12. If someone was banned in a dream (i.e. had a dream that he was placed under Nidui), even if he knows the person who declared the ban against him, he needs ten people, proficient in Halakha, to lift the ban. If he can’t find [these], he must trouble himself, looking for them up until a Parsa’s distance (abt. 4 miles).
If he didn’t find [these], ten people who have [only] studied Mishna may lift his ban.
If he didn’t find [these], ten people who [only] know how to read the Torah may lift his ban.
If he didn’t find [these], ten people who can’t even read Torah may lift his ban.
If he didn’t find ten people in his place, even three may lift his ban.
Q1: Why would a dream about a ban have any Halakhic implications?
YE: From the Gemara itself (Nedarim 8a) it seems clear that this _may_ be an intended message from God. RAN (s.v. Nidahu) says: It is possible that he was banned by the agency of God (i.e. the one appearing in the dream to ban him was an agent of God); Tosafot (s.v. Tzarikh) says: Since a dream is like a bit of prophecy… A proper treatment of this issue is well beyond the scope of this list, however, it is clear from the Gemara (last chapter of Berakhot) and the Rishonim that dreams are not to be understood merely as internal psychological manifestations; there is always the chance that there may be a valid and Divine message somewhere in that dream.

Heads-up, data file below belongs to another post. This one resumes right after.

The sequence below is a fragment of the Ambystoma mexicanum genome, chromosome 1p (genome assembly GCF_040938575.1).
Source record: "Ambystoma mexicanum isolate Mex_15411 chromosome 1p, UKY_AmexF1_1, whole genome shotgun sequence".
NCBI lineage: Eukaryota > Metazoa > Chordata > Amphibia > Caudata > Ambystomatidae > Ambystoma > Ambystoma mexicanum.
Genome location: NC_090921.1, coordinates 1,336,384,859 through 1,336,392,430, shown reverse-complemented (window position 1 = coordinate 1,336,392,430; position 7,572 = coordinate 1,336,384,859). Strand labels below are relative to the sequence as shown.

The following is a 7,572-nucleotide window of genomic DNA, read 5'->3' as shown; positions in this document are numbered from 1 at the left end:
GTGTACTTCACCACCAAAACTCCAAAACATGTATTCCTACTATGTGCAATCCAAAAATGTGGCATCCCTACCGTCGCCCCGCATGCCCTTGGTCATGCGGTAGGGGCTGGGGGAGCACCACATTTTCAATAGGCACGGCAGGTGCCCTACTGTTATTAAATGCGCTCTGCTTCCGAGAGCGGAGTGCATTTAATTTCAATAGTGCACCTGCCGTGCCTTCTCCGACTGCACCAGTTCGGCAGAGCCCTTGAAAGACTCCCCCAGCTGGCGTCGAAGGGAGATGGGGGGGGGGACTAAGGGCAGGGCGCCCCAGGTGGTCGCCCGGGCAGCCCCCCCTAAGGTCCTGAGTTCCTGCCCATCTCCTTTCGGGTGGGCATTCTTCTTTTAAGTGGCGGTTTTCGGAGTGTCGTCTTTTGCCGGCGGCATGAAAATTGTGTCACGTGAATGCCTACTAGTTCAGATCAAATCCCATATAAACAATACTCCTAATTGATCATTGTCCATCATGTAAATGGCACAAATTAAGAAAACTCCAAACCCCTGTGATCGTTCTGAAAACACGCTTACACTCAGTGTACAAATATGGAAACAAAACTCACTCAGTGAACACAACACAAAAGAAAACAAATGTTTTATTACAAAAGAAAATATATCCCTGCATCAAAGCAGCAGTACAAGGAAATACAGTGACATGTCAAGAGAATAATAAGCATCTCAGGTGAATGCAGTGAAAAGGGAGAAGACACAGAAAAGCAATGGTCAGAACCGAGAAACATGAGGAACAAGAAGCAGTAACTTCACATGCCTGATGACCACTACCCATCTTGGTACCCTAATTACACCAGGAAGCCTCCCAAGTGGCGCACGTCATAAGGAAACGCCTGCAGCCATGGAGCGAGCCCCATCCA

Q2: If he can identify the person who banned him in the dream, why must he find ten people to lift it – why can’t he just ask that person to lift it?
YE: As RAN explained, the person appearing may not be a manifestation of that actual real-life person, rather an agent of God. Asking the real-life person for forgiveness may be a totally meaningless act.
Q3: Why ten people – why not a conventional Beit-Din of three?
YE: Since, as our Rabbis teach us (Avot 3:6) whenever 10 people are together, studying Torah, the Shekhina (Divine Presence) rests among them. Since it is possible that God has banned this person, we cannot lift the ban without His Presence.
Q4: Why the hierarchy of learning and literacy?
YE: As mentioned above (Q3), the reason for 10 is due to the Shekhina resting among them. Since the Shekhina rests among “10 who are studying Torah”, our ideal group are those who not only know, but can converse with each other about Torah. As we move down the “literacy and learning” scale, the group moves further from this description.
Rambam, Copyright (c) 1999 Project Genesis, Inc.